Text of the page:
It Just So Happened
Scripture: Ruth 2
Synopsis: In the Book of Ruth, we find the wonderful truth that God loves to rebuild broken lives. But just how does he do that? In this message from Ruth 2, entitled It Just So Happened, we discover three methods God uses to provide for us as his children and, when necessary, to mend our broken lives. Sometimes we miss seeing God’s hand at work because we don’t know where to look.
We had a good friend in our church in Alaska who specialized in magic. It wasn’t real magic, of course, but illusions and magic tricks. He could pull rabbits out of hats, and coins out of people’s ears, and cut ropes and put them back together again with a wave of his hand. He used his magic to present the Gospel and he was especially popular with children. Of course, his shows always left the audience asking one astonished question: How does he do that?
Today, we are in Ruth chapter 2, and the second of four messages on this little Old Testament book. Last week, the message was entitled: Shattered Dreams and Broken Lives. We followed the story of a woman named Naomi and how her dreams were shattered and her life broken through the deaths of her husband and her two sons. But while the Book of Ruth starts out with tragedy, it is really a very positive and encouraging book, because the overall message is the one we introduced last week: God loves to rebuild broken lives.
But we also pointed out last week that before he will do that, we must get up and return, spiritually, to our Bethlehem, our place of blessing, our spiritual place of closeness and fellowship with God. That’s where we left the story last week. Naomi had returned to Bethlehem along with her daughter-in-law Ruth. She was back in her “house of bread” her place of blessing. But life was still difficult and bitter. Basic physical survival was a challenge. Without husbands to provide for them, how would they live? What would they eat? Life was about as broken as it could get for these two widows.
But chapter 1 ended with a faint glimmer of hope, of light at the end of the tunnel. We are told that they returned “at the beginning of barley harvest.” God was about to take a hand and begin to rebuild their broken lives.
But that brings us to this question: How does he do that? How does God rebuild our broken lives? What tools or methods does he use to provide for us as his children and to rebuild our broken lives? We read Ruth 2 in our Scripture reading a little earlier in the service. As I have studied this chapter, I have identified three methods or agents that God used to rebuild Ruth’s and Naomi’s lives, each one beginning with the letter “P”.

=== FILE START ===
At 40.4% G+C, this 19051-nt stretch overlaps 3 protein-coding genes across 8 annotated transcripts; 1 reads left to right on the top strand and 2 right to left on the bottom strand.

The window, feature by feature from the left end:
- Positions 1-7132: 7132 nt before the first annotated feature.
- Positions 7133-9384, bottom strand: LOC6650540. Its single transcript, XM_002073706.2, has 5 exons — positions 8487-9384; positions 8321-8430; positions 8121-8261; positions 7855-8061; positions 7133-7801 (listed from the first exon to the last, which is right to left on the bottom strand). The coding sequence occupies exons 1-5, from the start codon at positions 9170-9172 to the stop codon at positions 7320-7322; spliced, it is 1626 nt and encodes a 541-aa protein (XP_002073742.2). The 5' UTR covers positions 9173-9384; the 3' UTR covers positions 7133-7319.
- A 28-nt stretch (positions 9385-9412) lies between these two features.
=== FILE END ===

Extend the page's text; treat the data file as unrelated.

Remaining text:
The first way that God provided was through Ruth’s own PERSPIRATION.
Let’s look at verse 2:
And Ruth the Moabite said to Naomi, “Let me go to the field and glean among the ears of grain after him in whose sight I shall find favor.” And she said to her, “Go, my daughter.” 3 So she set out and went and gleaned in the field after the reapers…
I need to stop here and explain the Old Testament law of gleaning. It was one of the ways God provided for the poor in Israel. It’s described in Leviticus 19:9-10:
“When you reap the harvest of your land, you shall not reap your field right up to its edge, neither shall you gather the gleanings after your harvest. 10 And you shall not strip your vineyard bare, neither shall you gather the fallen grapes of your vineyard. You shall leave them for the poor and for the sojourner: I am the Lord your God.
This was God’s law. When they harvested their fields, they were to leave the corners of he field and the grain that fell to the ground for the poor. It didn’t say that you had to gather it up and give it to them. Leave it in the field. Leave the poor with the dignity of work to gather it and provide for themselves. Ruth was taking advantage of God’s means of provision. But the key point I am making is that she took initiative. She didn’t sit at home feeling sorry for herself. She didn’t wait for someone else to show up at her door with a handout. It was barley harvest. There was food to be gathered. She asked for permission to go and gather it.
As the story unfolds, we find that she did not do it half-heartedly. Listen to the testimony of the foreman in the field in verses 5-7.
Then Boaz said to his young man who was in charge of the reapers, “Whose young woman is this?” 6 And the servant who was in charge of the reapers answered, “She is the young Moabite woman, who came back with Naomi from the country of Moab. 7 She said, ‘Please let me glean and gather among the sheaves after the reapers.’ So she came, and she has continued from early morning until now, except for a short rest.”
She stood out for her diligence. And she didn’t stop until the task was complete.Look at verse 17: So she gleaned in the field until evening. Then she beat out what she had gleaned, and it was about an ephah of barley. (An ephah is about 22 liters.)